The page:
Warren Buffett famously said, 'Volatility is far from synonymous with risk.' So it seems the smart money knows that debt - which is usually involved in bankruptcies - is a very important factor, when you assess how risky a company is. We can see that Avicanna Inc. (TSE:AVCN) does use debt in its business. But is this debt a concern to shareholders?
When Is Debt Dangerous?
Generally speaking, debt only becomes a real problem when a company can't easily pay it off, either by raising capital or with its own cash flow. Part and parcel of capitalism is the process of 'creative destruction' where failed businesses are mercilessly liquidated by their bankers. However, a more usual (but still expensive) situation is where a company must dilute shareholders at a cheap share price simply to get debt under control. Of course, the upside of debt is that it often represents cheap capital, especially when it replaces dilution in a company with the ability to reinvest at high rates of return. When we think about a company's use of debt, we first look at cash and debt together.
What Is Avicanna's Net Debt?
You can click the graphic below for the historical numbers, but it shows that as of June 2019 Avicanna had CA$2.04m of debt, an increase on CA$15.0k, over one year. However, its balance sheet shows it holds CA$13.0m in cash, so it actually has CA$10.9m net cash.
How Strong Is Avicanna's Balance Sheet?
The latest balance sheet data shows that Avicanna had liabilities of CA$4.13m due within a year, and liabilities of CA$1.20m falling due after that. Offsetting this, it had CA$13.0m in cash and CA$397.1k in receivables that were due within 12 months. So it can boast CA$8.05m more liquid assets than total liabilities.
This surplus suggests that Avicanna has a conservative balance sheet, and could probably eliminate its debt without much difficulty. Simply put, the fact that Avicanna has more cash than debt is arguably a good indication that it can manage its debt safely. When analysing debt levels, the balance sheet is the obvious place to start. But you can't view debt in total isolation; since Avicanna will need earnings to service that debt. So when considering debt, it's definitely worth looking at the earnings trend. Click here for an interactive snapshot.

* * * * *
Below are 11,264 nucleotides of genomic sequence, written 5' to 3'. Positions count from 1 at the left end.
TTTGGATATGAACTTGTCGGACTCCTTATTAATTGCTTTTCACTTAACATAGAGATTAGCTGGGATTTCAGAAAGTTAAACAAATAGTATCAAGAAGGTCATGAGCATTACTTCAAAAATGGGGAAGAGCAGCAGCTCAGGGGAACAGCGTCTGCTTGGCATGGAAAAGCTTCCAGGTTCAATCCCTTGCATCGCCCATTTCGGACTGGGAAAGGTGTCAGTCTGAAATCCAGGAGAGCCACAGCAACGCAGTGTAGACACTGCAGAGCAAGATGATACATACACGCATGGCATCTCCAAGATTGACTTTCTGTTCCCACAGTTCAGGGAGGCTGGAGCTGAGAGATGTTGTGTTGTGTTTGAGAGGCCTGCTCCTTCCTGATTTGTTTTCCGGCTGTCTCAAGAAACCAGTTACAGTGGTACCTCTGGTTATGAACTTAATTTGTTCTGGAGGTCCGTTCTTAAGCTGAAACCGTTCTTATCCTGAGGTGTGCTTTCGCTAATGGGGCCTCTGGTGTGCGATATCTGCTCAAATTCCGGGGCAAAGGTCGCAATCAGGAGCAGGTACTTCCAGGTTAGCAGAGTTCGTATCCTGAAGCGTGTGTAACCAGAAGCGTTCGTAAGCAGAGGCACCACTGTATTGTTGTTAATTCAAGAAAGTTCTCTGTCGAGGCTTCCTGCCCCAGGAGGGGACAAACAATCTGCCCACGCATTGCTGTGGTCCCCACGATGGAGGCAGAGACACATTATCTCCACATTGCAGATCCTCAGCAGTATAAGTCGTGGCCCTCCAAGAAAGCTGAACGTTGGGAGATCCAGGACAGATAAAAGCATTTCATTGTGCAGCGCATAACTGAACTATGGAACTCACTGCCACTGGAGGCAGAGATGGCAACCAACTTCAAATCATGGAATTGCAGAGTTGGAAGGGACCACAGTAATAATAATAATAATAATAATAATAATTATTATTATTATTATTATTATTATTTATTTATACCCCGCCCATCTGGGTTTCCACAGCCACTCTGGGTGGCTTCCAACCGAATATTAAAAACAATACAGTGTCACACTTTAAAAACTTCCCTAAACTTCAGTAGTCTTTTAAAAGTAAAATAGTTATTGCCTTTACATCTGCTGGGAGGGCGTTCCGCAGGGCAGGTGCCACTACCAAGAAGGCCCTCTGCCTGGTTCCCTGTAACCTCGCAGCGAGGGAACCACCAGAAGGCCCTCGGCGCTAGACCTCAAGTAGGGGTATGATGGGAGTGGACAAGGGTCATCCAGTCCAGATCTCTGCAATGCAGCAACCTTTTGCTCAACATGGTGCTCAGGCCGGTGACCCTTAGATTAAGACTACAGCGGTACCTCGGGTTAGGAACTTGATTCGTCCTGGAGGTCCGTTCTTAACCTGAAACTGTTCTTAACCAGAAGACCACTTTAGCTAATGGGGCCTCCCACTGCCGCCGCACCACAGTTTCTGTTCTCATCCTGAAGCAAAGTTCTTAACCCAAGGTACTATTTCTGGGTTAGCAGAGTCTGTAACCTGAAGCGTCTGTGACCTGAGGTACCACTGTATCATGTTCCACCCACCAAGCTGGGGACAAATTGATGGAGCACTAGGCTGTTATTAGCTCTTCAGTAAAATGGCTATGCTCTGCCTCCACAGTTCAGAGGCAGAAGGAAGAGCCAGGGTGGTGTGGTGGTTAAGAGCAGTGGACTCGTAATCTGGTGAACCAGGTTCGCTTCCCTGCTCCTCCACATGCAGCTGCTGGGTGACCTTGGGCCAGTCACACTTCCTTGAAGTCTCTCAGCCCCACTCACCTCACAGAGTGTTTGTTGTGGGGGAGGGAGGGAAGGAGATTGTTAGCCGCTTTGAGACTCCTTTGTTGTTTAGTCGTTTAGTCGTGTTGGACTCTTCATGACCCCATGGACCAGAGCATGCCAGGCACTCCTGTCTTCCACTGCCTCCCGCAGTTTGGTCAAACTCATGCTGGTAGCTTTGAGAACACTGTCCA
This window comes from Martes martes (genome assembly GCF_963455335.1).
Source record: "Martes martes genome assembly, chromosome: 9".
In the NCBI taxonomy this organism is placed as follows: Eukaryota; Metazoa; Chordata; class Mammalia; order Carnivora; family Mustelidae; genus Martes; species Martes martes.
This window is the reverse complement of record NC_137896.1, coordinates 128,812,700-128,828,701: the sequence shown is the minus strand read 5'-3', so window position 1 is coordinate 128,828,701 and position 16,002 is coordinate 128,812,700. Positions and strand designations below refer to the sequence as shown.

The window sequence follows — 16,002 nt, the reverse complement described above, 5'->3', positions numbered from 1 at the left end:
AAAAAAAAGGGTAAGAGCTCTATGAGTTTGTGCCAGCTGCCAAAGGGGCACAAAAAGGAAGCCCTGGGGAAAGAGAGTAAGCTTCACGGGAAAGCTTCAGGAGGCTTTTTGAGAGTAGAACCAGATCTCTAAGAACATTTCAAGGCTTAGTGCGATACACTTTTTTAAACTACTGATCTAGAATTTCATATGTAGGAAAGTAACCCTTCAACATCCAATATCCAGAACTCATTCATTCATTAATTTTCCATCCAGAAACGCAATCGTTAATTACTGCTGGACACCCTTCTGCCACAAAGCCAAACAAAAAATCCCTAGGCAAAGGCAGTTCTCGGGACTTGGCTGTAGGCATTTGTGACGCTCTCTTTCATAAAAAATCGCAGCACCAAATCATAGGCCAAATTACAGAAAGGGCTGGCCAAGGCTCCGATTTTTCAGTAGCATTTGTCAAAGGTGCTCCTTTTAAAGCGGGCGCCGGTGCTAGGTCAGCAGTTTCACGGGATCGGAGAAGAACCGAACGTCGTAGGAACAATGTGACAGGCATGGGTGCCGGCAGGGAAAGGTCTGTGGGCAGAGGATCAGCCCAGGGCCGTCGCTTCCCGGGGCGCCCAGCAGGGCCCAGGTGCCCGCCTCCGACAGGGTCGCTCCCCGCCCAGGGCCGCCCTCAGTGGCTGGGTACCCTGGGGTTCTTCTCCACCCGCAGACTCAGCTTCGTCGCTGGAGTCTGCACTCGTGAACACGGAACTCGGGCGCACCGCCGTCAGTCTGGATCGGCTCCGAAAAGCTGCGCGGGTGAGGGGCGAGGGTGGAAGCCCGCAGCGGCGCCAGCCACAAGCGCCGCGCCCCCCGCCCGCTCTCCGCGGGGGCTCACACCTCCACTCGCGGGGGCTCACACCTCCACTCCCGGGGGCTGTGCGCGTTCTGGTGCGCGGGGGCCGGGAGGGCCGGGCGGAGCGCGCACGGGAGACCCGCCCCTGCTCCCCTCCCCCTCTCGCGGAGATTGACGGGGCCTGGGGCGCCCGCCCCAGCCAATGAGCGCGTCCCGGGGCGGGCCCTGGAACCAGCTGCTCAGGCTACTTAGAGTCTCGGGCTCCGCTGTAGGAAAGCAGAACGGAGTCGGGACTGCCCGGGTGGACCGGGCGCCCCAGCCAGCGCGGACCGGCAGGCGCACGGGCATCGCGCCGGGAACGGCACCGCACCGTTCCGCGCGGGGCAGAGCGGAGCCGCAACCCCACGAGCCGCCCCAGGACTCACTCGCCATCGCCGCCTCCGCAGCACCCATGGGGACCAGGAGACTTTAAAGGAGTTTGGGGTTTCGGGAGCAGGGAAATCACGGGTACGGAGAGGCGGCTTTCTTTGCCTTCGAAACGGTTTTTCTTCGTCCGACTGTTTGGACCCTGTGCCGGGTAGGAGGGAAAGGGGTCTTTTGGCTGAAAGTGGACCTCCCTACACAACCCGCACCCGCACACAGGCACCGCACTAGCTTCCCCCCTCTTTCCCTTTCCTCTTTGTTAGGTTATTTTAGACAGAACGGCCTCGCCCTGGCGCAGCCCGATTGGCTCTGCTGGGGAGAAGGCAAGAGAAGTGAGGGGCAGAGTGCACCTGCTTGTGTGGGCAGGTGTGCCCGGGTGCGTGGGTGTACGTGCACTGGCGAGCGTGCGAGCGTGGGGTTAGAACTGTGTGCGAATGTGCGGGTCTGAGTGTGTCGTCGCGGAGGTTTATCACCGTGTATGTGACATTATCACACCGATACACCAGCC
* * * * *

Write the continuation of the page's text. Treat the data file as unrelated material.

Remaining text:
It seems likely shareholders hope that Avicanna can significantly advance the business plan before too long, because it doesn't have any significant revenue at the moment.
So How Risky Is Avicanna?
By their very nature companies that are losing money are more risky than those with a long history of profitability. And in the last year Avicanna had negative earnings before interest and tax (EBIT), truth be told. And over the same period it saw negative free cash outflow of CA$15m and booked a CA$14m accounting loss. With only CA$10.9m on the balance sheet, it would appear that its going to need to raise capital again soon. Even though its balance sheet seems sufficiently liquid, debt always makes us a little nervous if a company doesn't produce free cash flow regularly. For riskier companies like Avicanna I always like to keep an eye on whether insiders are buying or selling. So click here if you want to find out for yourself.
At the end of the day, it's often better to focus on companies that are free from net debt. You can access our special list of such companies (all with a track record of profit growth). It's free.
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